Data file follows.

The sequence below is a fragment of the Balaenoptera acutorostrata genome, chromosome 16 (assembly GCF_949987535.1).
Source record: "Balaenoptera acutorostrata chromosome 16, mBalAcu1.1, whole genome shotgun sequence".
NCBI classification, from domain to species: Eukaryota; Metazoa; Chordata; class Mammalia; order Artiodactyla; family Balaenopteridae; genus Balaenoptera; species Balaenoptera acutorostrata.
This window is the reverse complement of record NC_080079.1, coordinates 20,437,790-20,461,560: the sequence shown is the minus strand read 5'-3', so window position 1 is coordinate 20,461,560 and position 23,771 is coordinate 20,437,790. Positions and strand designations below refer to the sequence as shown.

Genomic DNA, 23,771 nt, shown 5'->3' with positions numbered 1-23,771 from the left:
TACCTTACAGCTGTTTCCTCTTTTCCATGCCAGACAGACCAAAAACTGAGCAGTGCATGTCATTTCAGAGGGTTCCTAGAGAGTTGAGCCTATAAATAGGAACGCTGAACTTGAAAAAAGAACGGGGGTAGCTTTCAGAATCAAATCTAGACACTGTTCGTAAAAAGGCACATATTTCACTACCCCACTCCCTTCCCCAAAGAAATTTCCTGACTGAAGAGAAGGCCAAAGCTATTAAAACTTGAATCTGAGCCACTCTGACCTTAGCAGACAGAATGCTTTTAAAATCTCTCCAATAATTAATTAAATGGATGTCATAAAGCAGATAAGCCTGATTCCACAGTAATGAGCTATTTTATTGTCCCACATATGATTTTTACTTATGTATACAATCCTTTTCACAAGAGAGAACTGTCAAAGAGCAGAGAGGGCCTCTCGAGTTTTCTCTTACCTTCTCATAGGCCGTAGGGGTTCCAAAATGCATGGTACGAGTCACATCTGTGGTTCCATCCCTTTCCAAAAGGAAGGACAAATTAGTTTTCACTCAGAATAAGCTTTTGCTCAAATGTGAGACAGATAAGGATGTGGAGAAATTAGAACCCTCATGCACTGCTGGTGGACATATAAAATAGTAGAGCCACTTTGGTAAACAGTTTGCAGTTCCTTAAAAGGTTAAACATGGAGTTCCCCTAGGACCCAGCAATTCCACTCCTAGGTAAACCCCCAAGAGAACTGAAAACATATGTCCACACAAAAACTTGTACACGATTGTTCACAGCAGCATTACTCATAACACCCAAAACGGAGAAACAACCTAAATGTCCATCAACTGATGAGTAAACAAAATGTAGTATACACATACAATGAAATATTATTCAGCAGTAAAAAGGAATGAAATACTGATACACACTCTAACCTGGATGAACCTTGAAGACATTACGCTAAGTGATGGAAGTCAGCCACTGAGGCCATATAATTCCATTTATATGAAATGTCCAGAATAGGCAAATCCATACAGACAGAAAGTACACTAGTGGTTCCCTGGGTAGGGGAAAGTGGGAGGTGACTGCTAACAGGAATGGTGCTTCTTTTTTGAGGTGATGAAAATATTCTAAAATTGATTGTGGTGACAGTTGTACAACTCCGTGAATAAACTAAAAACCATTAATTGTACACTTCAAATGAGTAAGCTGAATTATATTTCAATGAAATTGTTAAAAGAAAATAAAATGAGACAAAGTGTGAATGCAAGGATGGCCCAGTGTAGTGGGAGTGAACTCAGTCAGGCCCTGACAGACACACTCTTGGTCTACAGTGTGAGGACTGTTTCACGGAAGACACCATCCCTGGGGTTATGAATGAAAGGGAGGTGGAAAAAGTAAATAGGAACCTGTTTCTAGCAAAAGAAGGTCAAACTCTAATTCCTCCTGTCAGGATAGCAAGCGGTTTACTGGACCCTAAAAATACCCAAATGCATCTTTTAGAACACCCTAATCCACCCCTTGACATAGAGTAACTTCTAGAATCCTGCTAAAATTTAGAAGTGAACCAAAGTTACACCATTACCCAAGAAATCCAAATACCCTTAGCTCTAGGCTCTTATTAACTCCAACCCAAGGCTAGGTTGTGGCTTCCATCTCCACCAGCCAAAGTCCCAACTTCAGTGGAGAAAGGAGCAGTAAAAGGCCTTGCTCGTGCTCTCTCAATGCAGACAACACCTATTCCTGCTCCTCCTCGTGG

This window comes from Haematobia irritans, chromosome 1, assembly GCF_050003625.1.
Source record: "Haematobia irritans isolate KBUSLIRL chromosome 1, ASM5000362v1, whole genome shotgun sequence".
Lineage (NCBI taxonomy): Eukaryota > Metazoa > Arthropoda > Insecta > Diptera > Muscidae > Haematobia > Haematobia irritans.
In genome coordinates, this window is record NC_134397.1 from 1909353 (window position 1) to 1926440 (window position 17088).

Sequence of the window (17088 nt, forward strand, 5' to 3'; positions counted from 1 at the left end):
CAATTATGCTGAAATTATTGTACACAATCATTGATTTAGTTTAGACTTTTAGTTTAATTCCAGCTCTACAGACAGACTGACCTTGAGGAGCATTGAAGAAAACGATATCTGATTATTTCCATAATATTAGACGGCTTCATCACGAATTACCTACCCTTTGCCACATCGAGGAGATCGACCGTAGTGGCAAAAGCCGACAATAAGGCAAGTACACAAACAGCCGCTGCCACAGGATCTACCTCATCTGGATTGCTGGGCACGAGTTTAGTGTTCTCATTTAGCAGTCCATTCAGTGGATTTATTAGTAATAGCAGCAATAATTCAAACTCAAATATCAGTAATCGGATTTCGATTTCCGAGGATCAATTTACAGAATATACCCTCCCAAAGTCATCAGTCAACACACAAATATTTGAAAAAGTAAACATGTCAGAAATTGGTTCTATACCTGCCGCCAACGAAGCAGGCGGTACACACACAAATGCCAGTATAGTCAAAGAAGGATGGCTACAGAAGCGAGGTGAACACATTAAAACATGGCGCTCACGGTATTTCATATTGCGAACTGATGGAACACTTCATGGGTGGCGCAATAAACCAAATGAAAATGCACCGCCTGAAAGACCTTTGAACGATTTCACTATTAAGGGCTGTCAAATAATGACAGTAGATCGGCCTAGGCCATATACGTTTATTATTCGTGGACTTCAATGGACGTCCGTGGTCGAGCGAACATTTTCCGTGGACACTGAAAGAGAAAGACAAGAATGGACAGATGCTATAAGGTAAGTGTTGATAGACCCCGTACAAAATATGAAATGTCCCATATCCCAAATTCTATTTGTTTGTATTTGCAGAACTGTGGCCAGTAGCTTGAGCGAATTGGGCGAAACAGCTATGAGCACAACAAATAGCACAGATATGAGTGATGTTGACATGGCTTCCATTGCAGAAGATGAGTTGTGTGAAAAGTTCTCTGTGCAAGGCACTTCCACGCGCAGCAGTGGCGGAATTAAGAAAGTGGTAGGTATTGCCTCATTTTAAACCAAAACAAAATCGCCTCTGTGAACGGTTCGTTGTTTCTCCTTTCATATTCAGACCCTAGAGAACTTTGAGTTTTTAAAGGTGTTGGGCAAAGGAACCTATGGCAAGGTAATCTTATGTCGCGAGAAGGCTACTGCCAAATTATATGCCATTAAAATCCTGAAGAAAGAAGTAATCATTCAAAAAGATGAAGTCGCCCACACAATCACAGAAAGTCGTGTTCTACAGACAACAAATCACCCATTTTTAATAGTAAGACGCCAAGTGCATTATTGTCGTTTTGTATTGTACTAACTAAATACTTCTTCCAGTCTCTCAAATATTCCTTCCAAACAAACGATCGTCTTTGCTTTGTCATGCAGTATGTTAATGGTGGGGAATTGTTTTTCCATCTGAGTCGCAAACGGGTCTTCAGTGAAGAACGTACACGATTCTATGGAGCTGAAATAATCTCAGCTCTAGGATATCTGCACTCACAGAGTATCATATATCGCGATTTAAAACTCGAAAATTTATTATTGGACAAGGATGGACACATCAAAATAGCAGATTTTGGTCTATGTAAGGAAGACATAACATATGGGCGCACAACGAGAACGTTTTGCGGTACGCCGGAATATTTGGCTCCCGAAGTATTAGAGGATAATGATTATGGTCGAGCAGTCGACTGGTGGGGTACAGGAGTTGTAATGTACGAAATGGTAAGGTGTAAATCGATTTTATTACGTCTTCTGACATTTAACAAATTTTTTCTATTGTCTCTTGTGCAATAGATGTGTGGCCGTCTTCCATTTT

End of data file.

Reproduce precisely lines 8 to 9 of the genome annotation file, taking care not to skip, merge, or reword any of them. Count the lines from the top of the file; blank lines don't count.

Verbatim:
Source record: "Haematobia irritans isolate KBUSLIRL chromosome 1, ASM5000362v1, whole genome shotgun sequence".
Lineage (NCBI taxonomy): Eukaryota > Metazoa > Arthropoda > Insecta > Diptera > Muscidae > Haematobia > Haematobia irritans.